What could possibly be better than an episodic show that features a girl with deep thoughts and deadly guns who rides a motorcycle? Try adding in a motorcycle that thinks and talks. It is a crazy, out-there idea that spells insta-win for just about everyone. In fact, it works so well you might almost think that every series would be greatly benefited by having a motorcycle with a personality.
It might be tempting to write off Kino’s Journey as a show that simply rides its intriguing concept for all that it is worth. But the series doesn’t really treat its motorcycle (named Hermes) any different from any other character. At the same time, it isn’t so disconnected from reality that it doesn’t throw other characters for a loop when he talks. It is a great mix and one that should be made note of by those who want to use non-human characters effectively.
Kino’s age is never really stated, nor is the gender made a point of until a sudden, surprising flashback episode. All we know initially is that Kino is on a journey with a talking motorcycle. More-or-less each episode takes place in a different locale, each country acting as an isolated area that seems like a different world from its surrounding areas. Thus Kino is able to visit a wide variety of places with different kinds of people. They go around talking to the people to find out what the country is about, enjoying the local color.
The interesting thing about the show is that it rarely tells the viewer what they should think about the way other countries do their thing. Instead, Kino asks questions and discovers, but unless the country directly affects their journey (like the one that takes all visitors and puts them in a Rome-esque Gladiator tournament), they tend to not pass judgement or let things prevent them from having a good time. That doesn’t mean they don’t ask tough questions of the inhabitents. While they could be constrewed as being indictive of a certain moral judgement on Kino’s part, they tend to come across as more logical curiosity–they let the countries make their decisions without interferring unless it is thrust upon them to do so.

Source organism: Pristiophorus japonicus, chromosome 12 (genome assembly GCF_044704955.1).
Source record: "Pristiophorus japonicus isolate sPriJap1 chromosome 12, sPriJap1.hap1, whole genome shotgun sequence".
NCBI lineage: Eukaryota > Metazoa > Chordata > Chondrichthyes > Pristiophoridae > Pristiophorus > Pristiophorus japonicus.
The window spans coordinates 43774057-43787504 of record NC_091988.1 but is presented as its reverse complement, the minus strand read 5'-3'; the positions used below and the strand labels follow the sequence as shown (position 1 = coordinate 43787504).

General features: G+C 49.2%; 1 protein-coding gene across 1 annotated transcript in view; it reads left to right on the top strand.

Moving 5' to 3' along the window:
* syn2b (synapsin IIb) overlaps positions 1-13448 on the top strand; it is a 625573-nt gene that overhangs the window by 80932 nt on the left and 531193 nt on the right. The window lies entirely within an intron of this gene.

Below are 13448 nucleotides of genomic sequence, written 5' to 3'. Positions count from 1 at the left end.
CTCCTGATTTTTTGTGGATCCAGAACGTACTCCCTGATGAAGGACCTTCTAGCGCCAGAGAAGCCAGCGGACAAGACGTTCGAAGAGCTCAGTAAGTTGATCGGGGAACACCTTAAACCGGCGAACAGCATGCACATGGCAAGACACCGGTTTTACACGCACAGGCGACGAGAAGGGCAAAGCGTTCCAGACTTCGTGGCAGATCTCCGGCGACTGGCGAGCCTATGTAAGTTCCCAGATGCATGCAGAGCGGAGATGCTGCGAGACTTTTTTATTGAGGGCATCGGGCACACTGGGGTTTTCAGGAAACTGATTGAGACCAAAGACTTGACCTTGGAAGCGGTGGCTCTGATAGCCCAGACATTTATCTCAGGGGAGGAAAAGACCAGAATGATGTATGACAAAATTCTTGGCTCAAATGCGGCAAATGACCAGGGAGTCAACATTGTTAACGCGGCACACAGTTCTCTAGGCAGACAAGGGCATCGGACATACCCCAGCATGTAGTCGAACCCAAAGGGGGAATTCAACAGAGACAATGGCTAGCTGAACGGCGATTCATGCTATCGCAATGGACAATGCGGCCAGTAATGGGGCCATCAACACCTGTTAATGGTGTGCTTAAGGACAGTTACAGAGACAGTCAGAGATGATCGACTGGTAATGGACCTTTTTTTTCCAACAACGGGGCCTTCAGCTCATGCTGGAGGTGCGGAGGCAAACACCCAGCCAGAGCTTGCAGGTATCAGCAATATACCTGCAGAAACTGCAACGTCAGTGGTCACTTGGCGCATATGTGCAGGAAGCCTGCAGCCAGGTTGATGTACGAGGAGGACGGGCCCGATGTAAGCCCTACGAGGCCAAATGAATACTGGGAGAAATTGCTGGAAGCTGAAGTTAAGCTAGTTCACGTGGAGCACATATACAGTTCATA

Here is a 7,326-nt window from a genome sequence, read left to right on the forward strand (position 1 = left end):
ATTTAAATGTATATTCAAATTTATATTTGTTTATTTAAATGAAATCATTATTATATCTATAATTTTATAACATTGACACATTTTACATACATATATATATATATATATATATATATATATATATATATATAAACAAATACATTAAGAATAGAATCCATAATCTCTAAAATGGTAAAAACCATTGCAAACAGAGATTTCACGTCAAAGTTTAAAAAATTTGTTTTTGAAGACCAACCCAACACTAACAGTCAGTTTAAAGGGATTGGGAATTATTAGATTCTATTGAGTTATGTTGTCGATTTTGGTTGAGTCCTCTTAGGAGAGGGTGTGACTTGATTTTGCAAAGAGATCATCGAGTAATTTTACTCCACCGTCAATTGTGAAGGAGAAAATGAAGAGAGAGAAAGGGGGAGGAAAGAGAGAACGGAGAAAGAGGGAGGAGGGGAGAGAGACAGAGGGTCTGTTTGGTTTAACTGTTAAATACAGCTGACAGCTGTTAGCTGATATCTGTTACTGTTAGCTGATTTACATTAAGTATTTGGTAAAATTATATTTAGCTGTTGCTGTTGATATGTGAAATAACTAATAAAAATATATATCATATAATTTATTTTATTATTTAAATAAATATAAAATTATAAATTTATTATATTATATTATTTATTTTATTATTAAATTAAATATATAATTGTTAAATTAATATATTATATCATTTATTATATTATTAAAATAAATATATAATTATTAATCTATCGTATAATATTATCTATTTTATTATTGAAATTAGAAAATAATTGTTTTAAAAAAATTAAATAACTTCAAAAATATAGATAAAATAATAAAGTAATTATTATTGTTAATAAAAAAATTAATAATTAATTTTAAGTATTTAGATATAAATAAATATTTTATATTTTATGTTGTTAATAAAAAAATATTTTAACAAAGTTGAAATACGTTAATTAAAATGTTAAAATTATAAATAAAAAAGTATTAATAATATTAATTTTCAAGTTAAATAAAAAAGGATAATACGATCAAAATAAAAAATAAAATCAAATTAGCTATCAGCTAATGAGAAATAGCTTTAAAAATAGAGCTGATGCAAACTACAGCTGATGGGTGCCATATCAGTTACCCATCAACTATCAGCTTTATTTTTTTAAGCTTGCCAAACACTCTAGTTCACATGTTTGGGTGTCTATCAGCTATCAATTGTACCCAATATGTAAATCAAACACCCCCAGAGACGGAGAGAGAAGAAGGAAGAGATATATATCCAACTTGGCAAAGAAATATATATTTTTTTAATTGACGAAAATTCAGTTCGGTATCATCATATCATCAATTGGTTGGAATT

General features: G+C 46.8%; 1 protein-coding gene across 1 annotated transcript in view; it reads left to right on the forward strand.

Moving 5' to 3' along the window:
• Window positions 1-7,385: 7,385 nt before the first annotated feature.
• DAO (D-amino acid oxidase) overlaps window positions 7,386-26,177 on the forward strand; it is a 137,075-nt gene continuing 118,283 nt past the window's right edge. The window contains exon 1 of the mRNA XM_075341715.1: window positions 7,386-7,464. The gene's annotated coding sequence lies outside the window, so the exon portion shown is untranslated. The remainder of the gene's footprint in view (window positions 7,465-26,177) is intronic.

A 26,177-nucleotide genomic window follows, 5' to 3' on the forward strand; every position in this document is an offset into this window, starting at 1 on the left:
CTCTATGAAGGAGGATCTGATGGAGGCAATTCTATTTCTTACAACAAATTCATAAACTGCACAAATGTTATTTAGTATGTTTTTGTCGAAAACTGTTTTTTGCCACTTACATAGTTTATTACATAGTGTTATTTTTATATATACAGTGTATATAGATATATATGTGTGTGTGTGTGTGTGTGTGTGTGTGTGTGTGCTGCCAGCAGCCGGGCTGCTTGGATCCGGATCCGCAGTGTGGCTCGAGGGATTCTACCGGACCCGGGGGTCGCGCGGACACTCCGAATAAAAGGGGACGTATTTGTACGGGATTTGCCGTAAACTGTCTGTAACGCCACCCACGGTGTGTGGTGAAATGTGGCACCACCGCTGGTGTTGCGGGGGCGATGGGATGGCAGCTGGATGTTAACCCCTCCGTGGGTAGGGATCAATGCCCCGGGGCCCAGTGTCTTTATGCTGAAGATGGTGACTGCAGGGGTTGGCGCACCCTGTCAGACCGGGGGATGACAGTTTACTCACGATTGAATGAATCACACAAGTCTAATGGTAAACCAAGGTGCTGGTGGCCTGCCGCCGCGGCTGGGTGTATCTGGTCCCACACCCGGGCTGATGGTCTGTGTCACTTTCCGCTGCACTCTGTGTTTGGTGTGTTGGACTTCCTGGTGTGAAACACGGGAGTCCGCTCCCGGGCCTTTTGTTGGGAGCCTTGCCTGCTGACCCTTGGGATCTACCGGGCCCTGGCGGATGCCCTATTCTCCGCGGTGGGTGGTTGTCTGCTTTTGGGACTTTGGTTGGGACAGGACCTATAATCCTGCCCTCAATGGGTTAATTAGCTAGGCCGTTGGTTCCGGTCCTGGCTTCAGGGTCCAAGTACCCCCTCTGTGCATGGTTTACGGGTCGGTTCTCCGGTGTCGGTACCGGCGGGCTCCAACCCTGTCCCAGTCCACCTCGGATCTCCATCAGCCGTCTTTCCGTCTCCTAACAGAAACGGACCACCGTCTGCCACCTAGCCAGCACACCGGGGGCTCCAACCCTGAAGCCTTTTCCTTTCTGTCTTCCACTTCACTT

A few clunker episodes during the first 1/3 of the series can make this a slow one to get into, but it is definitely worth it. Seems like the sort of series that would do better on a replay, too. Still, it is slower paced and a lot of viewers might get impatient with it. However, it is a work of art that is a must-have for anyone who likes ponderous anime series that asks some deep questions.
Title: Kino’s Journey
US Distributor: ADV
Number of Episodes: 13
Availability: Quite available as both a reasonably priced thinkpack (especially when a RightStuf sale rolls around) and singles.
Links: ANN Encyclopedia